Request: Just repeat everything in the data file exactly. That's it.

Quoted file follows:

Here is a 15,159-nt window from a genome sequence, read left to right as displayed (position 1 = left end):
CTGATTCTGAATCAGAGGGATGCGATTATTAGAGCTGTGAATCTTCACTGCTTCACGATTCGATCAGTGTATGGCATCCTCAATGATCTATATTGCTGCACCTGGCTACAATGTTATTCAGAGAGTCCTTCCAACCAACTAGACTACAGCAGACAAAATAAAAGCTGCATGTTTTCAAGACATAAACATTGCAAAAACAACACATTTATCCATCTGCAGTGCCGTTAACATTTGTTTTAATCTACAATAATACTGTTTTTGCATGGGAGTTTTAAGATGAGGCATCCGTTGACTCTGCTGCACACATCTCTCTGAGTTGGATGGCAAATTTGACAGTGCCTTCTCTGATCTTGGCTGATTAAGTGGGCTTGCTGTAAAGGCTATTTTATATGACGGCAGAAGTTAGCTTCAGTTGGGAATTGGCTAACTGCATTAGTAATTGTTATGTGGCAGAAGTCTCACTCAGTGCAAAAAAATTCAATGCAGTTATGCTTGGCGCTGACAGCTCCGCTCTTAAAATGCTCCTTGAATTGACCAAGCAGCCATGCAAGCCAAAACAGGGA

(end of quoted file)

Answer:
Here is a 15,159-nt window from a genome sequence, read left to right as displayed (position 1 = left end):
CTGATTCTGAATCAGAGGGATGCGATTATTAGAGCTGTGAATCTTCACTGCTTCACGATTCGATCAGTGTATGGCATCCTCAATGATCTATATTGCTGCACCTGGCTACAATGTTATTCAGAGAGTCCTTCCAACCAACTAGACTACAGCAGACAAAATAAAAGCTGCATGTTTTCAAGACATAAACATTGCAAAAACAACACATTTATCCATCTGCAGTGCCGTTAACATTTGTTTTAATCTACAATAATACTGTTTTTGCATGGGAGTTTTAAGATGAGGCATCCGTTGACTCTGCTGCACACATCTCTCTGAGTTGGATGGCAAATTTGACAGTGCCTTCTCTGATCTTGGCTGATTAAGTGGGCTTGCTGTAAAGGCTATTTTATATGACGGCAGAAGTTAGCTTCAGTTGGGAATTGGCTAACTGCATTAGTAATTGTTATGTGGCAGAAGTCTCACTCAGTGCAAAAAAATTCAATGCAGTTATGCTTGGCGCTGACAGCTCCGCTCTTAAAATGCTCCTTGAATTGACCAAGCAGCCATGCAAGCCAAAACAGGGA